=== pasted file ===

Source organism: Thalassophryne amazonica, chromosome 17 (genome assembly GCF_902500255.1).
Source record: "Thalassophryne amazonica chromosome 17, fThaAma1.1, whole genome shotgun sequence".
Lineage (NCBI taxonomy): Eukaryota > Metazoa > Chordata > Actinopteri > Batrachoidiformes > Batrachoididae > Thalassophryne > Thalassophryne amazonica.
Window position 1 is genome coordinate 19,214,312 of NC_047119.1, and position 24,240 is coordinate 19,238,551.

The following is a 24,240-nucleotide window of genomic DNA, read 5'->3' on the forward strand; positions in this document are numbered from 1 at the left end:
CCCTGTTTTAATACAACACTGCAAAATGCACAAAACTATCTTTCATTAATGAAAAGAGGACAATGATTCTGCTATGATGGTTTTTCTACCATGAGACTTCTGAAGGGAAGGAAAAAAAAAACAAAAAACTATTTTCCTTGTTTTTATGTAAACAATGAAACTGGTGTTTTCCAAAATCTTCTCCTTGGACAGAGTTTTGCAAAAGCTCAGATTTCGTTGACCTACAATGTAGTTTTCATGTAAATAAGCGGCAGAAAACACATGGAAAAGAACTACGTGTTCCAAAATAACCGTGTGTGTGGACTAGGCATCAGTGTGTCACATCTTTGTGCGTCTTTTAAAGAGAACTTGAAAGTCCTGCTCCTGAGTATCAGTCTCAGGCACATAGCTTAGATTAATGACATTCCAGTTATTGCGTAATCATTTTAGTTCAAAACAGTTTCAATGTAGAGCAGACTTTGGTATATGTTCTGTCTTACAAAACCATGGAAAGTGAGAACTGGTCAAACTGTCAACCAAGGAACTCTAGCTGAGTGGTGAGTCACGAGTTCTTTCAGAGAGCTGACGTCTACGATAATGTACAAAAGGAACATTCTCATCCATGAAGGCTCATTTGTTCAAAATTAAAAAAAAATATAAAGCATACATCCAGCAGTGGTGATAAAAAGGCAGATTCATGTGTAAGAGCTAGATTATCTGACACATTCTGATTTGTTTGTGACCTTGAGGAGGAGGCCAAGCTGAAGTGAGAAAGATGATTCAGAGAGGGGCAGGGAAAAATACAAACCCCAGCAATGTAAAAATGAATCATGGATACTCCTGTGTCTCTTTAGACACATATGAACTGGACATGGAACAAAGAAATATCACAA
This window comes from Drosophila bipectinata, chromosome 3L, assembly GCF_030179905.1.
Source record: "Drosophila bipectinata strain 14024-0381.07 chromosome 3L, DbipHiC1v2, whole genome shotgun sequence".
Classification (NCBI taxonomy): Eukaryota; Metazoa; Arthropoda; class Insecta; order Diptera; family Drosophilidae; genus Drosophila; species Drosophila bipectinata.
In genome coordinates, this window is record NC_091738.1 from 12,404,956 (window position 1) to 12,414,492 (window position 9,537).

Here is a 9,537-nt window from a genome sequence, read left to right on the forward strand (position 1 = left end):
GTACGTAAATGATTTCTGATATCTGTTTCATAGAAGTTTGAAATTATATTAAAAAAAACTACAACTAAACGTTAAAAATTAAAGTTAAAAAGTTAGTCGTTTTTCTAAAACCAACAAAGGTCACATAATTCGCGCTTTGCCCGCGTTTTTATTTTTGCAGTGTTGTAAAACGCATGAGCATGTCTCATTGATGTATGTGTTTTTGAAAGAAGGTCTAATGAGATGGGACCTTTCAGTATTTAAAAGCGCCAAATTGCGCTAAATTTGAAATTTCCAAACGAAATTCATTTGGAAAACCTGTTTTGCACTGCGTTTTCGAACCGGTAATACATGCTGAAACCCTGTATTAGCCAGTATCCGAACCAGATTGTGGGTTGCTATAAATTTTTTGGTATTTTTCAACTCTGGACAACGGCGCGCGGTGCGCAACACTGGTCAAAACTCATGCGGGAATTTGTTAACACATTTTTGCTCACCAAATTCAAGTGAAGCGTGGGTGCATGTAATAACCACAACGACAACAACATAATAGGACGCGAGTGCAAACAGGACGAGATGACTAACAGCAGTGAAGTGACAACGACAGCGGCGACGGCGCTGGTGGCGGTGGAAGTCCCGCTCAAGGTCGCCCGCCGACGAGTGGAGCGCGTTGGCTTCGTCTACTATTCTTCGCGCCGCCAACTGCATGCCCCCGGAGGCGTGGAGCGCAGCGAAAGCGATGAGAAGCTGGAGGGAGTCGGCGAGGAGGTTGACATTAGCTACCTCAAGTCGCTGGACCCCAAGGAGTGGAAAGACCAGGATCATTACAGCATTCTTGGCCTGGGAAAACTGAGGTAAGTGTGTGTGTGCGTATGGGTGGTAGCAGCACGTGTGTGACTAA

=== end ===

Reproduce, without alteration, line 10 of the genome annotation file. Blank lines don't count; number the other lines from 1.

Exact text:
In genome coordinates, this window is record NC_091738.1 from 12,404,956 (window position 1) to 12,414,492 (window position 9,537).